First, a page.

“Some youths are deceived with the promises of playing football in China and India, phony scholarships, and some are lured overseas by their greed. We think it is better to help the youngsters before they die in the desert or vanish in the Mediterranean or are subjected to prostitution on the streets of Italy or Spain,” he said.
“Some parents would even take loan to sponsor their children to go and prostitute themselves in Europe. They come to the youths and promise to take them abroad to work but tell them that they shouldn’t tell their parents. Why won’t you tell your parents if someone wants to really help you? We decided to partner with NAPTIP to help curb this monster.”
“We are here in Lagos to do some programmes, going to schools to create awareness. We are also visiting media houses so that they can know what we are doing. In the fight against human trafficking and smuggling of migrants, we cannot do it alone; we need partnership with all strata of the society and the media. Whatever we do, if the media is not involved, we may not be able to achieve much. We are here to interface with you,” he said.
According to him, “This illegal trade is worth between 32 to 40 billion dollars annually, so it is second only to drugs and smuggling of arms. The people behind these are powerful elements, powerful because the long arm of the law has not caught up with them.
“The Challenge of migration is not new to humanity. Europe is overwhelmed by refugee crisis. We don’t want to wait until it is too late, that is why we are engaging the public. When it comes to prosecution, most of the time, the criminal elements are members of the same family.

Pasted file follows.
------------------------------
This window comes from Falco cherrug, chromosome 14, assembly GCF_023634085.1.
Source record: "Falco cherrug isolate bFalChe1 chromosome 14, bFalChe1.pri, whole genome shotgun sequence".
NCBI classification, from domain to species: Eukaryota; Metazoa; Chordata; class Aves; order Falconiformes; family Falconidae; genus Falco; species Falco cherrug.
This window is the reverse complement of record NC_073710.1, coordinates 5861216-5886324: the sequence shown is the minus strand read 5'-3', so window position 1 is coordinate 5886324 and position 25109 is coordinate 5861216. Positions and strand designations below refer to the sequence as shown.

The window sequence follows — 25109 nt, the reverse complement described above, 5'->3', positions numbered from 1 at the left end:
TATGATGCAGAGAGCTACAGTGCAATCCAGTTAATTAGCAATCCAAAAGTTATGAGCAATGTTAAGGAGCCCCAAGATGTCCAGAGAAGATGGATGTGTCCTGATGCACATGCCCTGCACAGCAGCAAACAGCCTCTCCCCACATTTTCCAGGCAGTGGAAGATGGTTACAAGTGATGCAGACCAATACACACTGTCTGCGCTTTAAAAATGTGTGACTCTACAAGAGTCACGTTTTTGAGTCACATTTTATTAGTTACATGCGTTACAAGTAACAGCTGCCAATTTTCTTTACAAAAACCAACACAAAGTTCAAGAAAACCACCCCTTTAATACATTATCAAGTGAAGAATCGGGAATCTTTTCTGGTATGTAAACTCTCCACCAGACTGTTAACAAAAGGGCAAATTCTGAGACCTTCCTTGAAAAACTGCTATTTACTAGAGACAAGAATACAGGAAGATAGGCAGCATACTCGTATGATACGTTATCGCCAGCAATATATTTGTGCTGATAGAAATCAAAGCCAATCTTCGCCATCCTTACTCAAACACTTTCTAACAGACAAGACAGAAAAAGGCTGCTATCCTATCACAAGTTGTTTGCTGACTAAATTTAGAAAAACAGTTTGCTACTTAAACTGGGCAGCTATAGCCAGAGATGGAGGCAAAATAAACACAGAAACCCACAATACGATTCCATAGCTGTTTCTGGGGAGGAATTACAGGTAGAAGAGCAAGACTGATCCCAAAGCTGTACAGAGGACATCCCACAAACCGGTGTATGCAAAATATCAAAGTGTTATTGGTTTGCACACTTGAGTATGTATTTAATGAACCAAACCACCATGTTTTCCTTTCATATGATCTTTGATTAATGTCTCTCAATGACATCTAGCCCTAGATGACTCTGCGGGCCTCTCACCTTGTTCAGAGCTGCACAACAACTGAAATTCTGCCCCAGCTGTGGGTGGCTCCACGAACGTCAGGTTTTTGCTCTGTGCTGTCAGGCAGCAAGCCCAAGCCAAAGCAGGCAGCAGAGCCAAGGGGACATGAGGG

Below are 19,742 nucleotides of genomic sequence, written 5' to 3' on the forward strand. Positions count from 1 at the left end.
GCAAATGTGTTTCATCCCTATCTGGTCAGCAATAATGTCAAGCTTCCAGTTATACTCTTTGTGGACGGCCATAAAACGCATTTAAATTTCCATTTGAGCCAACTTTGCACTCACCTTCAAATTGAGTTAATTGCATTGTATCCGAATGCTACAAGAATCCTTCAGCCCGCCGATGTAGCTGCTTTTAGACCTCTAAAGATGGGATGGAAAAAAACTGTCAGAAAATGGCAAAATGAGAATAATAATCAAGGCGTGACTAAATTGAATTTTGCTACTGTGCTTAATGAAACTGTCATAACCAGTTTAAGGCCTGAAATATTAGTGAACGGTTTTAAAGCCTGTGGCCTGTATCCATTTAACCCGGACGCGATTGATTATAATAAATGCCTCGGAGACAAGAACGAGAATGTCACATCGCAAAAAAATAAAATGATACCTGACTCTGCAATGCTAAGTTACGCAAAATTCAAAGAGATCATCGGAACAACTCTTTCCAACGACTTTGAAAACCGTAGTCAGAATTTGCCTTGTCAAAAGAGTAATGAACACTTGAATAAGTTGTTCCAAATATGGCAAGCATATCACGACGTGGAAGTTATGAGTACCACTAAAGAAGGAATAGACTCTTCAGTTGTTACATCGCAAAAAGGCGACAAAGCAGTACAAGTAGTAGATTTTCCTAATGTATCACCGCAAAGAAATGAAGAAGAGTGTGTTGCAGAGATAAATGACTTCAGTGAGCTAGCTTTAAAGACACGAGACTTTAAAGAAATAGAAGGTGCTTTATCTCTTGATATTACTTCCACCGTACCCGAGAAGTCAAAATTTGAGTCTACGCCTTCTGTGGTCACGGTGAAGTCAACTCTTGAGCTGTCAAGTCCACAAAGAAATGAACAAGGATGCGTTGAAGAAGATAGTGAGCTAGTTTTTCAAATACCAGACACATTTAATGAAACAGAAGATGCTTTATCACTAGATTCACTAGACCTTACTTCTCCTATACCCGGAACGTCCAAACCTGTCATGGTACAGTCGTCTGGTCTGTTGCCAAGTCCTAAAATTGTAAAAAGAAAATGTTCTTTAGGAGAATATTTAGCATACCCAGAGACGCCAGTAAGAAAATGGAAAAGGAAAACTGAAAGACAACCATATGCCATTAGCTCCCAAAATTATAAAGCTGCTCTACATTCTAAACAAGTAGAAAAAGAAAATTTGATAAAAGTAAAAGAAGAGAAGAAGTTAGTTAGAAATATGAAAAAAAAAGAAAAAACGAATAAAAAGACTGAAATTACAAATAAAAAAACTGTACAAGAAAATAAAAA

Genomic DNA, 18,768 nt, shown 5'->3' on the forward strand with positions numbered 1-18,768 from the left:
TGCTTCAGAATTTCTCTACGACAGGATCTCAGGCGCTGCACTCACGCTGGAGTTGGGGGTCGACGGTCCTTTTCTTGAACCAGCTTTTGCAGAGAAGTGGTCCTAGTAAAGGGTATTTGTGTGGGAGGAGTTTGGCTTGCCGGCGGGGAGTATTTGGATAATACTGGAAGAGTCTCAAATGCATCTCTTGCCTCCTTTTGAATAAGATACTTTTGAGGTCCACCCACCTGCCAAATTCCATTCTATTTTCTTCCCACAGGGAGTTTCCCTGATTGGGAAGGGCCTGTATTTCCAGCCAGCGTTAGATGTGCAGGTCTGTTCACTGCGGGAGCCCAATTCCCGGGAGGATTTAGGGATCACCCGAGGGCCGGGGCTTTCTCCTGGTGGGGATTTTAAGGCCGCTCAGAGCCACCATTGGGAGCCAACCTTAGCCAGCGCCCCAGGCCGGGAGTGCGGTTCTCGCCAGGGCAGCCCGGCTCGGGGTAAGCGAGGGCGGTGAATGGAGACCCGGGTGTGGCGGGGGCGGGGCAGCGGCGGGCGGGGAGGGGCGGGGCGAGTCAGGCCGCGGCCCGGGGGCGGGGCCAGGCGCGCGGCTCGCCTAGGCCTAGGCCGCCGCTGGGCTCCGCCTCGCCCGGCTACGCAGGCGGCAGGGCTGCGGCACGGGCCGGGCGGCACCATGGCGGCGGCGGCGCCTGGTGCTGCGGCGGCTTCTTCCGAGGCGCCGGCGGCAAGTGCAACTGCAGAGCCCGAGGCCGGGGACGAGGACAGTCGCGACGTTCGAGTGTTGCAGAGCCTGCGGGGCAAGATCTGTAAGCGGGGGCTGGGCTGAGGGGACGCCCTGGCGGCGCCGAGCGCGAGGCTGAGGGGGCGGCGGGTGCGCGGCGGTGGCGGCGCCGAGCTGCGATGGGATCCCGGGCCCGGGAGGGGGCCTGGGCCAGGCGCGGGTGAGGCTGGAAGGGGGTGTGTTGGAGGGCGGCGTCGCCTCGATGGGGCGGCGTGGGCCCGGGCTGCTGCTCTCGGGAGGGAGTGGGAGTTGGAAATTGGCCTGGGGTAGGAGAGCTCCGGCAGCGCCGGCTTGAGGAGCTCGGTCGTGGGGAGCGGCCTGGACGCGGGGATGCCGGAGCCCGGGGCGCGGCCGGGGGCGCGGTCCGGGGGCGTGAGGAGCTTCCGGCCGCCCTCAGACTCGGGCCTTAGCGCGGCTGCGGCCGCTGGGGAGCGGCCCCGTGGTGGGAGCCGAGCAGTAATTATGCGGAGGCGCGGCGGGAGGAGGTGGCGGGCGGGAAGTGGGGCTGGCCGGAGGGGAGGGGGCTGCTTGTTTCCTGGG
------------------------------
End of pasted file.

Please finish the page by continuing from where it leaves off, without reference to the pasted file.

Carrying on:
“Most of the time, they are related and at the end of the day, there are a lot of sentiments. Most of the time, the victims don’t open up because they were made to swear an oath. These things affect prosecution because at the end of the day, the victims would not agree to press charges and the traffickers usually walk away scot-free.”
“If you arrest hundreds of suspects and there are no victim to say they have committed the crime, the suspects are freed.”
Scarcity of funds, he said, has prevented more states from benefitting from this noble gesture.
“Many Nigerians now use underage children as house helps, bringing them in from neighbouring countries and even from the north and southern parts of the country, maltreating them and refusing them access to education. The use of underage children as house helps have been prohibited in Nigeria and is now a punishable offence by law. The use of underage children in brothels and hotels is also an offence,” he said and urged people to anonymously report such instances to NAPTIP and urgent action would be taken.
He classified the latest evil trend of baby factories that have sprung up in some parts of Nigeria, as another form of human trafficking.